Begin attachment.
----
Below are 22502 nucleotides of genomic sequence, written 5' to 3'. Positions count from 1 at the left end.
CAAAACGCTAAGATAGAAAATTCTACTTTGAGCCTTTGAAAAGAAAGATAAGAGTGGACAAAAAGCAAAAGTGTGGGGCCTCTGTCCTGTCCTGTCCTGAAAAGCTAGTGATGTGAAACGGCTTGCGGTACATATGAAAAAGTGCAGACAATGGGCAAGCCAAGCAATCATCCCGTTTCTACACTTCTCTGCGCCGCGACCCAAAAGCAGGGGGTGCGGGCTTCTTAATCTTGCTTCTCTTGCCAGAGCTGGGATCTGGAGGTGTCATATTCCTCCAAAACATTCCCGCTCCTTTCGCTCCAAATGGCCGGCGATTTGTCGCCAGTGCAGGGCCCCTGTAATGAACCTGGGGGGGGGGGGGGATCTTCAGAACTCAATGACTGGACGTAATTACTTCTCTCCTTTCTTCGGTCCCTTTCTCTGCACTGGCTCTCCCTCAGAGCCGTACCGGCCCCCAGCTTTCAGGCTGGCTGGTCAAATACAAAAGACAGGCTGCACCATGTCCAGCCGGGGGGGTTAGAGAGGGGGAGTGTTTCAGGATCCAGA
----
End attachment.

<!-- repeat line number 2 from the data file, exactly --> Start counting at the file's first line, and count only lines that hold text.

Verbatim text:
CAAAACGCTAAGATAGAAAATTCTACTTTGAGCCTTTGAAAAGAAAGATAAGAGTGGACAAAAAGCAAAAGTGTGGGGCCTCTGTCCTGTCCTGTCCTGAAAAGCTAGTGATGTGAAACGGCTTGCGGTACATATGAAAAAGTGCAGACAATGGGCAAGCCAAGCAATCATCCCGTTTCTACACTTCTCTGCGCCGCGACCCAAAAGCAGGGGGTGCGGGCTTCTTAATCTTGCTTCTCTTGCCAGAGCTGGGATCTGGAGGTGTCATATTCCTCCAAAACATTCCCGCTCCTTTCGCTCCAAATGGCCGGCGATTTGTCGCCAGTGCAGGGCCCCTGTAATGAACCTGGGGGGGGGGGGGGATCTTCAGAACTCAATGACTGGACGTAATTACTTCTCTCCTTTCTTCGGTCCCTTTCTCTGCACTGGCTCTCCCTCAGAGCCGTACCGGCCCCCAGCTTTCAGGCTGGCTGGTCAAATACAAAAGACAGGCTGCACCATGTCCAGCCGGGGGGGTTAGAGAGGGGGAGTGTTTCAGGATCCAGA